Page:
How Old Is the Lens and What Is the Practical Use of It?
The oldest known lens was found in the ruins of ancient Nineveh, and was made of polished rock crystal, 4 centimeters in diameter. Around the year 1752, eye glass designer James Ayscough introduced his spectacles with double-hinged side pieces. The lenses were made of tinted glass as well as clear.
Ayscough felt that white glass created an offensive glaring light that was bad to the eyes. He advised the use of green and blue glasses. Ayscough glasses were the first sunglass like eyeglasses, but they were not made to shield the eyes from the sun, they corrected for vision related problems.
Edwin H. Land invented a cellophane-like polarizing filter (patented in 1929), the first modern filters to polarize light. Polarizing celluloid became the critical element in polarizing sunglass lenses: it is a process that reduces light. The first practical use of glass lens was not in a microscope or a telescope, but in eye glasses!
Although Grosseteste and Bacon began the basic research on eye glasses, no one knows the name of the man who made the first working pair of spectacles. Lenses came into widespread use in Europe with the invention of spectacles, probably in Italy in the 1280s. This was the start of the optical industry of grinding and polishing lenses for spectacles, first in Venice and Florence in the thirteenth century, and later in the spectacle-making centres in both the Netherlands and Germany.
Spectacle makers created improved types of lenses for the correction of vision based more on empirical knowledge gained from observing the effects of the lenses (probably without the knowledge of the rudimentary optical theory of the day). The practical development and experimentation with lenses led to the invention of the compound optical microscope around 1595, and the refracting telescope in 1608, both of which appeared in the spectacle-making centres in the Netherlands.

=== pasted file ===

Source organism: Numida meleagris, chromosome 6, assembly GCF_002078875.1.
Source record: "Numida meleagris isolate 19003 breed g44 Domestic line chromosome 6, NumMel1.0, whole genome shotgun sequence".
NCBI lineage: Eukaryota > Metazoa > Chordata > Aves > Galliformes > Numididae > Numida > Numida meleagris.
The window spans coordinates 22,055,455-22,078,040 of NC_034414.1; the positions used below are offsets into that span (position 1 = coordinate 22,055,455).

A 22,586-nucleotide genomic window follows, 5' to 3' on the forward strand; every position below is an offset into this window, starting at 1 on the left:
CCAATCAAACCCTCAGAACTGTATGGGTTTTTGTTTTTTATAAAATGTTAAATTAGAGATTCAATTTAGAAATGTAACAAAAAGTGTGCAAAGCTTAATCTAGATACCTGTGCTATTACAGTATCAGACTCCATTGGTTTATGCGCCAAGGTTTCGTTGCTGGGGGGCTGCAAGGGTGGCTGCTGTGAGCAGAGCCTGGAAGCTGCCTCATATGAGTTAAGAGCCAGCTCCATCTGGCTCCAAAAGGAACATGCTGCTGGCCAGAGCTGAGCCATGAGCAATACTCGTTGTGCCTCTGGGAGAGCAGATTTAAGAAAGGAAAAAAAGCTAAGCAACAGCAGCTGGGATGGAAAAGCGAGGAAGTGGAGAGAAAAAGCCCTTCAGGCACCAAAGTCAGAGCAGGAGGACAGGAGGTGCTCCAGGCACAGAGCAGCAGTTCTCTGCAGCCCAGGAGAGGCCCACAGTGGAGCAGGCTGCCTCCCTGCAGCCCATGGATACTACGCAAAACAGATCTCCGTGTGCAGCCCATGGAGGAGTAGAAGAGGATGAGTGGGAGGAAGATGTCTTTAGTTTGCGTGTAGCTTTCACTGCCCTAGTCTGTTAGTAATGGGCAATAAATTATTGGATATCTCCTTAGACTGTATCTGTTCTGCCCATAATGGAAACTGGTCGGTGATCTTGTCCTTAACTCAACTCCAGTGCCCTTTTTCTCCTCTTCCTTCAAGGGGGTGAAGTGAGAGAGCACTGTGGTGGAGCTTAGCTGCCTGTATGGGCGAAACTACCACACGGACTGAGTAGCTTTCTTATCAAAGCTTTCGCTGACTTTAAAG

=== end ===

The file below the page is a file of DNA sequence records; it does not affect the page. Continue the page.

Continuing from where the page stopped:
With the invention of the telescope and microscope there was a great deal of experimentation with lens shapes in the 17th and early 18th centuries trying to correct chromatic errors seen in lenses. Opticians tried to construct lenses of varying forms of curvature, wrongly assuming errors arose from defects in the spherical figure of their surfaces.
Optical theory on refraction and experimentation was showing no single-element lens could bring all colors to a focus. This led to the invention of the compound achromatic lens by Chester Moore Hall in England in 1733, an invention also claimed by fellow Englishman John Dollond in a 1758 patent.